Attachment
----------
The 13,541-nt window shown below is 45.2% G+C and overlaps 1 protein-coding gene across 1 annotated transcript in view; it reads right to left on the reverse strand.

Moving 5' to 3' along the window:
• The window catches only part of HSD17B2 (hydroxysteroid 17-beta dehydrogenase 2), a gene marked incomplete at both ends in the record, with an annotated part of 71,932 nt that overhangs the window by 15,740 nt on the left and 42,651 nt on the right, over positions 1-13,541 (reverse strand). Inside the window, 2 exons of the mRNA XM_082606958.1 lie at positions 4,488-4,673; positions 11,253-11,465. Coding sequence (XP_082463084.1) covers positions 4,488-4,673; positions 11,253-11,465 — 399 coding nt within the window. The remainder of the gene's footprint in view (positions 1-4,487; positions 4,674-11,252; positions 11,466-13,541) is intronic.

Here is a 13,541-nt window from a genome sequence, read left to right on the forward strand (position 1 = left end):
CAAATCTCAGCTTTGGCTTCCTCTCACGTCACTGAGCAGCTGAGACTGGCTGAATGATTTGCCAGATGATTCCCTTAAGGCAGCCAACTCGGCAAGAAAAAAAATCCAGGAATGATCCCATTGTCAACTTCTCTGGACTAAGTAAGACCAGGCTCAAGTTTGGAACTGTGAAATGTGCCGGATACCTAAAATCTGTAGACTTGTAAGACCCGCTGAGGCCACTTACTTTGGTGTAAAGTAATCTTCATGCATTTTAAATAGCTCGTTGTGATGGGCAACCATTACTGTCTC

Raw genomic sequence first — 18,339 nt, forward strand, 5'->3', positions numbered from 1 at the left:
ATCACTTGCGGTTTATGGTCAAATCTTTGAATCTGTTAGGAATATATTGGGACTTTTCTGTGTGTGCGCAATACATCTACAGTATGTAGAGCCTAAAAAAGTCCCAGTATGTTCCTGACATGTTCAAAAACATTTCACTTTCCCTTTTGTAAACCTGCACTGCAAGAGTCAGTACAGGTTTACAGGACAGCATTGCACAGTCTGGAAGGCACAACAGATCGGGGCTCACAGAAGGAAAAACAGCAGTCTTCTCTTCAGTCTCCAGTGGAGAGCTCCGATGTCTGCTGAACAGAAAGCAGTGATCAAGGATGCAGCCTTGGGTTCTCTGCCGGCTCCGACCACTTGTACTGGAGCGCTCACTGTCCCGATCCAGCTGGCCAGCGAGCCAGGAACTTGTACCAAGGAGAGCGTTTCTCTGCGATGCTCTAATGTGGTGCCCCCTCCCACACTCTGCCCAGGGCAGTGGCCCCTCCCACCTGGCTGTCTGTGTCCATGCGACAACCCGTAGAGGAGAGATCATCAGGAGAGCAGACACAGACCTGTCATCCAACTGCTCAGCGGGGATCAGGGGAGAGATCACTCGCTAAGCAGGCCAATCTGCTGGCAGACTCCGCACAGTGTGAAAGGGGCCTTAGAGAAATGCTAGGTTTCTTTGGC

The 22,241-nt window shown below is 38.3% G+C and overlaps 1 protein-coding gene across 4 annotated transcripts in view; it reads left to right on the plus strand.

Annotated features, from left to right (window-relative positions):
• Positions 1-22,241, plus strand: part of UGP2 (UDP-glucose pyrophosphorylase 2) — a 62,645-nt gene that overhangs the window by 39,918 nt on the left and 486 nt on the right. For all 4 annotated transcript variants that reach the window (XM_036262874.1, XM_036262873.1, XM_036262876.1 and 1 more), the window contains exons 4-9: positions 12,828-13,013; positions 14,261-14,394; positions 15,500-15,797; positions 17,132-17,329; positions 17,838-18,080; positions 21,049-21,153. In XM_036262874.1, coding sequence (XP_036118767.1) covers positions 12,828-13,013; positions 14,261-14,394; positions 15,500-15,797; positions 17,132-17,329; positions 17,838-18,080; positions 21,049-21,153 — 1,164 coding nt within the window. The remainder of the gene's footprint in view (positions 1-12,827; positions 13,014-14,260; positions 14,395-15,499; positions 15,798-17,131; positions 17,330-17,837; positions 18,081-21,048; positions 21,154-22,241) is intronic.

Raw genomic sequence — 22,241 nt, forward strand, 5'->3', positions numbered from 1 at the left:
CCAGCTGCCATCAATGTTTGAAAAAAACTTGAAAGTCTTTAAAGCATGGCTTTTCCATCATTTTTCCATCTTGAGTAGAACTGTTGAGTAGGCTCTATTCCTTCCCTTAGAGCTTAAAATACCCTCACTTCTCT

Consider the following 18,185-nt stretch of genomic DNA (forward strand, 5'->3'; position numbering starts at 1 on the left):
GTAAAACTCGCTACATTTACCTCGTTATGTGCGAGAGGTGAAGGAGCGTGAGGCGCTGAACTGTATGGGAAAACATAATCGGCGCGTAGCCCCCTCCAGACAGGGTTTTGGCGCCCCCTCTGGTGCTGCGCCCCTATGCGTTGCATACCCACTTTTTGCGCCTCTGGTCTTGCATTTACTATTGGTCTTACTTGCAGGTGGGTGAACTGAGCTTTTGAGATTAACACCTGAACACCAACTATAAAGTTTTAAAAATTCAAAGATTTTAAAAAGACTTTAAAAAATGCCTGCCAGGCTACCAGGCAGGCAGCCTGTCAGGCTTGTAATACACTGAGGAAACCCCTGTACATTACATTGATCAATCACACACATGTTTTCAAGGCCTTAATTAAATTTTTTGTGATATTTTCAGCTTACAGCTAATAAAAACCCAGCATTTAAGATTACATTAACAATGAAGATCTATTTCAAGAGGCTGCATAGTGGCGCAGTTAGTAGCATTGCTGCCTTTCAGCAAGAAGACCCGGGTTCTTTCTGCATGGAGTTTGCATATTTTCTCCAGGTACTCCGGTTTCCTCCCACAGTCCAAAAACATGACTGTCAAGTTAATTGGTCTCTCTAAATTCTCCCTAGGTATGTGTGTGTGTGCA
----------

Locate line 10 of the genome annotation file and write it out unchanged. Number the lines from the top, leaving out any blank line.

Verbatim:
• Positions 1-22,241, plus strand: part of UGP2 (UDP-glucose pyrophosphorylase 2) — a 62,645-nt gene that overhangs the window by 39,918 nt on the left and 486 nt on the right. For all 4 annotated transcript variants that reach the window (XM_036262874.1, XM_036262873.1, XM_036262876.1 and 1 more), the window contains exons 4-9: positions 12,828-13,013; positions 14,261-14,394; positions 15,500-15,797; positions 17,132-17,329; positions 17,838-18,080; positions 21,049-21,153. In XM_036262874.1, coding sequence (XP_036118767.1) covers positions 12,828-13,013; positions 14,261-14,394; positions 15,500-15,797; positions 17,132-17,329; positions 17,838-18,080; positions 21,049-21,153 — 1,164 coding nt within the window. The remainder of the gene's footprint in view (positions 1-12,827; positions 13,014-14,260; positions 14,395-15,499; positions 15,798-17,131; positions 17,330-17,837; positions 18,081-21,048; positions 21,154-22,241) is intronic.